How Free Agent Acquisitions Improve Habs Offense


Written by Habsterix, Senior Writer,

Just like with the NHL trade deadline, many hockey fans make sure to have July 1 circled on their calendar each year. Networks like TSN, Sportsnet and RDS hold TV marathons, with their panel of insiders keeping a constant eye on their smart phones.  Everyone’s Twitter timeline is flying at a pace which makes it hard to keep up with. As some fans describe it, the opening of the NHL free agency market is like Christmas to most hardcore hockey fans.

PENTICTON, BC. — There is no denying that Habs’ fans are a passionate bunch and that generally speaking, they do know their hockey. However, reading Twitter and following the reactions to the moves made by Habs’ General Manager Marc Bergevin on July 1 was a very painful experience at times. From questioning the players signed to judging the length or amounts being given to some of the players, armchair GMs seem to think they know what the market is, what it dictates and what is being discussed behind closed doors. But rather than focussing on the fans and their reactions, I propose taking a different angle, keep an open mind and look at what the July 1 signatures really mean for the Canadiens in terms of debt and the on-ice effects they will have on the team.

You may recall that back in December 2011, we touched a delicate topic when I suggested that the Habs needed more offense from Tomas Plekanec. I strongly encourage you to revisit this article, seven months later, and look at the comparatives brought forth way back then, as that article will go a long way in understanding the concept and will be the supporting blocks for what we’re about to discuss here.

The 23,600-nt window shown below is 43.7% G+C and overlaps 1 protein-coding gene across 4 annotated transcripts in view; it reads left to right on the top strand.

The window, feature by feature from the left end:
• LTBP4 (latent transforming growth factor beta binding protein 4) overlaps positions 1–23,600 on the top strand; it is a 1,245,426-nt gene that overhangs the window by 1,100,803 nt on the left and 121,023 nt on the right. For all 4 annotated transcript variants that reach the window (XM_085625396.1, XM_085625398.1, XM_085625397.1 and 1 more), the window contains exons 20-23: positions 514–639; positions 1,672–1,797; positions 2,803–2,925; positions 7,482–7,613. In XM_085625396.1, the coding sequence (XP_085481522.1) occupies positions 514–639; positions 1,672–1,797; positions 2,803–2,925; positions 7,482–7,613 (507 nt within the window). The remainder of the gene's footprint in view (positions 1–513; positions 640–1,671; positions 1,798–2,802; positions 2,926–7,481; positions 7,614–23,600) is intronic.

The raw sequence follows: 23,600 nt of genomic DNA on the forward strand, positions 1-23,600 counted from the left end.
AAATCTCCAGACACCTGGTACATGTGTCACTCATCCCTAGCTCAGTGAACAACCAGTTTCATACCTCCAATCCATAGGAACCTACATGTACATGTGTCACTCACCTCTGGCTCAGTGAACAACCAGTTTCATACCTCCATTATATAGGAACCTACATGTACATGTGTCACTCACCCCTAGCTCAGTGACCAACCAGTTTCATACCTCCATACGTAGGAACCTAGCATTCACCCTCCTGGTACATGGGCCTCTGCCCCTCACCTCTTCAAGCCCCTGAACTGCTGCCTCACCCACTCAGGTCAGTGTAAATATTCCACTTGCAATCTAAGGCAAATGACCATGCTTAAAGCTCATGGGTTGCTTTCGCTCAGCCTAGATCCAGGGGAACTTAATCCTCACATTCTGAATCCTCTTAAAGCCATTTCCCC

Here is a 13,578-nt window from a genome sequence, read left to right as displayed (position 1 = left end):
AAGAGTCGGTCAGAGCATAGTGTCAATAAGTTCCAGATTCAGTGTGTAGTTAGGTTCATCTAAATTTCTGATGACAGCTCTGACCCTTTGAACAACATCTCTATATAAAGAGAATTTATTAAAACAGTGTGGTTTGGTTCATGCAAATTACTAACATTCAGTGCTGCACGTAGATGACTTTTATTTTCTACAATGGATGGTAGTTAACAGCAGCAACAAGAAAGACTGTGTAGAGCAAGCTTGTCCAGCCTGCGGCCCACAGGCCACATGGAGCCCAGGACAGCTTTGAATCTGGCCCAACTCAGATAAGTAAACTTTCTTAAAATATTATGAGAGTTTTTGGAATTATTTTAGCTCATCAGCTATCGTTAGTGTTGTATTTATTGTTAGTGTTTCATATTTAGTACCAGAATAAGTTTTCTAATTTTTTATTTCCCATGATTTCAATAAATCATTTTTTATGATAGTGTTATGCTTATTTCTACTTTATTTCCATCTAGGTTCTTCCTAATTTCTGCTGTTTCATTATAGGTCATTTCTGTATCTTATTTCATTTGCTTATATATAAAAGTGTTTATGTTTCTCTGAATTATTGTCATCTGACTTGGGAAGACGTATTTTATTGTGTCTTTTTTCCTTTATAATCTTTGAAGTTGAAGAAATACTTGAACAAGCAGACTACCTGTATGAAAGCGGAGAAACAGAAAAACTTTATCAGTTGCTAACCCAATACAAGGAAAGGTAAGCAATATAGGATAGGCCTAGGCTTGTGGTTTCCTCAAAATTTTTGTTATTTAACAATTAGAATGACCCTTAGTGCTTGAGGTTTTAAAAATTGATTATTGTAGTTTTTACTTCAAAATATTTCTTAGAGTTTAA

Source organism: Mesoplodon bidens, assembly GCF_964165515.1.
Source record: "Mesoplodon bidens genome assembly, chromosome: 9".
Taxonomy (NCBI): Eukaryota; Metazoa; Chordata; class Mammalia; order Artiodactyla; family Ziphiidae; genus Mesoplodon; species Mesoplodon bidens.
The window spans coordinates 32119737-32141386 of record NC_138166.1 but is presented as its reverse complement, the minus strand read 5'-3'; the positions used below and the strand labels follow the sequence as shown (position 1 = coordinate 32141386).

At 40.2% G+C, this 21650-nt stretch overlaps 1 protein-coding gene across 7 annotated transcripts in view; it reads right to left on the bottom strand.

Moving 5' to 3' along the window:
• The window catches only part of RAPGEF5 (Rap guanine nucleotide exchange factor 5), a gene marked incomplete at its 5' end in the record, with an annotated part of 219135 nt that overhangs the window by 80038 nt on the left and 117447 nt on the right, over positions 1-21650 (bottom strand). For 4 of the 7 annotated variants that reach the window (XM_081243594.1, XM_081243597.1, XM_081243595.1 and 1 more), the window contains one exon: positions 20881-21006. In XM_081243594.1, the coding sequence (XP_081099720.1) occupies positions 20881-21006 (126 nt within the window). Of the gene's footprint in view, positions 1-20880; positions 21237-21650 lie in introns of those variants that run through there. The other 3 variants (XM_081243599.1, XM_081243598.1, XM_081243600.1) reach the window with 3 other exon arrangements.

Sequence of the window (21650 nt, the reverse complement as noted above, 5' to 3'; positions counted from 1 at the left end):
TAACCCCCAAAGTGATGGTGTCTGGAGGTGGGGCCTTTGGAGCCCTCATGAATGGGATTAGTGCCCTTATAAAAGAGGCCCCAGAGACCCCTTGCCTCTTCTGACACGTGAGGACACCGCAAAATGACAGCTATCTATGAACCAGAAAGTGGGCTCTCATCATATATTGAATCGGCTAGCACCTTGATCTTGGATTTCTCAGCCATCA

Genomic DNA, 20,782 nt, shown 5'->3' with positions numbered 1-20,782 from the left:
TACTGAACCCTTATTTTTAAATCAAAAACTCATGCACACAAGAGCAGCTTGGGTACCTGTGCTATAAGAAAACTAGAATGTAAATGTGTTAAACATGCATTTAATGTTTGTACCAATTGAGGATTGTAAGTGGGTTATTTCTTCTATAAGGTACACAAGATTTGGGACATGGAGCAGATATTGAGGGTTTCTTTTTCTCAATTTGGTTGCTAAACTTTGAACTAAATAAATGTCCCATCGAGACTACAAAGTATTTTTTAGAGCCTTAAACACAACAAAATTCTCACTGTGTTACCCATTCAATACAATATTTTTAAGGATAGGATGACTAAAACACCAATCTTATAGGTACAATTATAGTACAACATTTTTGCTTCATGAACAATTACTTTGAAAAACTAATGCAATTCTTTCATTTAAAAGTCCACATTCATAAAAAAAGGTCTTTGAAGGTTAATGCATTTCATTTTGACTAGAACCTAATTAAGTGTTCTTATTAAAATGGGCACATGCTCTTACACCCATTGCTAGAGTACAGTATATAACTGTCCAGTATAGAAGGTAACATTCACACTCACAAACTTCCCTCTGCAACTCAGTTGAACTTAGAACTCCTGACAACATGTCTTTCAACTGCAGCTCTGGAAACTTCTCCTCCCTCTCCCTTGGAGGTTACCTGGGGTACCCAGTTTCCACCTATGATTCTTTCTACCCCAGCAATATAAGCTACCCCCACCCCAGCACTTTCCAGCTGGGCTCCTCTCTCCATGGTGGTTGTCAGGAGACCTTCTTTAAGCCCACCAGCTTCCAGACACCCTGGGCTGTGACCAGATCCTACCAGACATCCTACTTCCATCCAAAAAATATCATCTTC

Many fans have been wanting more toughness in the line-up, more grit and character and it felt refreshing listening to Marc Bergevin and Michel Therrien address those topics when both men were hired. It looks like they are putting their money where their mouth is! On July 1, the Canadiens became a lot tougher to play against. By re-signing Ryan White and Travis Moen, and then adding Colby Armstrong, Francis Bouillon and Brendan Prust, they have allowed the rest of the team to grow a couple of inches. Further, by signing those players, the Habs are an improved offensive team! “Are you nuts,” I can hear some of you say? Hear me out, and then you can decide for yourself.

Thanks to a surge at the end of the season, the Canadiens finished the 2011-2012 season with 212 goals scored, good for 19th in the National Hockey League. Granted that this number would have likely been better had it not been for an anemic powerplay, the injuries to key offensive players, the smothering system instituted by Jacques Martin and by trading away the team’s best natural goals’ scorer in Mike Cammalleri for a disinterested Rene Bourque. However, there is a lot more to it, at least in my opinion.

(Photo: Francois Lacasse/NHLI via Getty Images)